Studio Arts Closeup on Phat Le

Junior Studio Arts major Phat Le rests amid the rubble of art projects past and present in the barracks beside the set of Manhattan. Known simply as “Le” to his friends, the Vietnamese expatriate sits in repose, his legs folded in front of a makeshift table. Le shares his studio with his best friend Chase Stafford. His finished products hang from the walls, while the materials he uses to create his work lie scattered on the floor. Copies of Ho Xuan Huong’s poetry can be found near pencil-scribbled ones and zeroes covering sheets of paper, wooden creations and even the walls. It looks like a scene out of A Beautiful Mind. “I turned the whole studio into a madhouse,” Le says. “It looks like a mental hospital right now.”

Le’s Method

Le’s current series of work is built upon a newfound interest in math. He uses numbers, primarily binary code, to draw parallels between the real world and the world of the imagination. “I was playing this traditional Vietnamese game, similar to tic-tac-toe, and that led to my doing some research on imaginary numbers,” Le says. “That idea parallels our real lives. You have the real world and the imaginary world. I’m experimenting with what lies between the two, trying to figure out what is the space between the real and the imaginary.”

Le was given an assignment in class to react to Picasso’s Guernica. He created a piece that tracks the results of flipping a coin. “When you flip the coin, you don’t know which side is going to face up and which side is going to face down.” Dots graph the random landing of heads or tails. Another piece uses binary code to translate a poem by Vietnamese poet Ho Xuan Huong. “I find it very interesting, because you can turn anything into binary code,” Le says. He marks lines on a long piece of wood, using lighter lines to represent zeroes and darker lines to represent ones. Luckily, it’s not a long poem. “The poem only has eight sentences.”

Under the Influence

An art student interested in math is a rare find. “A lot of art students say, ‘This is based on my memory of…’ And that’s kind of boring. Yes, maybe you have a very interesting story to tell, but everyone’s trying to do that. Everyone has an interesting life. Even though I use a lot of things from my culture, I try to represent something bigger than just culture. I think everything has a system.”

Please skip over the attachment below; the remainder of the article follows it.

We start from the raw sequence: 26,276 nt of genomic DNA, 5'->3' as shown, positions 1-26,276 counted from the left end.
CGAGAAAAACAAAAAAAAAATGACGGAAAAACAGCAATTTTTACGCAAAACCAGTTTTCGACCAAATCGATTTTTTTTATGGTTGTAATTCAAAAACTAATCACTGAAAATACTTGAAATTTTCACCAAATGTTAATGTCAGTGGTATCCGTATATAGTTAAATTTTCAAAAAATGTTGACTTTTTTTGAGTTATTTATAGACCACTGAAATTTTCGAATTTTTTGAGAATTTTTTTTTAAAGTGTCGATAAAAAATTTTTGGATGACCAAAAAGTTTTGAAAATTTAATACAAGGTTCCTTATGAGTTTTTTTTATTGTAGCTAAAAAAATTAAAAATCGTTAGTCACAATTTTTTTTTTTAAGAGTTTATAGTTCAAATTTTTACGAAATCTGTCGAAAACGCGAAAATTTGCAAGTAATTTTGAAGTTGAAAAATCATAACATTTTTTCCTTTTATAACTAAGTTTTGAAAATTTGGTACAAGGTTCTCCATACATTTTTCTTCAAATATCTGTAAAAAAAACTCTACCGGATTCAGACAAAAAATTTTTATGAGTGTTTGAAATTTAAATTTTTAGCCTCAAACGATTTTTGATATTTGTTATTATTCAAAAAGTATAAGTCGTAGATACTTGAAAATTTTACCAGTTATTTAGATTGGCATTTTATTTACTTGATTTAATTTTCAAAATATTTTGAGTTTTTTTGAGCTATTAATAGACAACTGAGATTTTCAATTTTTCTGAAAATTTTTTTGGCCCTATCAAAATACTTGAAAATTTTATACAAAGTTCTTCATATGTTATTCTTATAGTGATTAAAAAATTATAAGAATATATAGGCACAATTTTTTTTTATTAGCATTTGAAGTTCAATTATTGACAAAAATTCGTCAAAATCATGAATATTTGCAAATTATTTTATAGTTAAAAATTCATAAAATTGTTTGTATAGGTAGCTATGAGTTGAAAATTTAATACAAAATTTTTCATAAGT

Le’s interest in math is relatively new. “I never liked math when I was younger,” Le says. “I actually really hated math.” Though his relationship with his father is somewhat strained, he credits his father for his gaining a greater appreciation of math. “My father’s idea of math, that math is everything, has slowly proven to be true. When I started playing the tic-tac-toe game, I realized that there is math everywhere.”

In bridging the gap between the real and the imaginary, Le draws a comparison to the philosophy of Georg Wilhelm Friedrich Hegel. “He had the idea of thesis, antithesis and synthesis,” says Le. The thesis is an initial proposal, the antithesis is the opposite of that proposal, and the synthesis resolves the differences between the two. “I think that’s kind of like math and what I’m trying to do with numbers. We have real numbers, like: one, two, three, four, five. Then we have the imaginary or impossible numbers, like when a square root becomes negative. When you put them together, they create a complex number. And that’s where the synthesis applies. I feel like the complex number is a summary of what is real, what is imaginary, and what the difference is between the two.”

Up and Coming

Some of Le’s work is currently on display at Wade Wilson Gallery as part of the “Stubborn Matter” exhibit. His work is featured alongside that of SFUAD faculty, alumni and fellow students. “I’m also about to do another show at Site Santa Fe on May 9,” Le says. A video project Le created last year will be featured in the exhibit. “It’s about the tension of something trying to get out from under its cover. When I came here, my culture clashed with American culture. I was fighting with my parents, because they wanted me to become a doctor. It’s an ongoing fight to connect with my family. So that piece is about the tension created when you try to get out of yourself.”

Le plans to pursue a graduate degree after graduating from SFUAD. He’s still trying to find the right school for his MFA. “It might be in a different country. I want to experience life. I want to experience the world and not just be stuck in one place forever. But I will definitely move back to Santa Fe when I’m done, because it’s a special place. It’s so weird.” As far as the type of work Le plans to do in the near future, he says, “I’m going to continue with the number idea and see how far I can go with it before I kill myself.”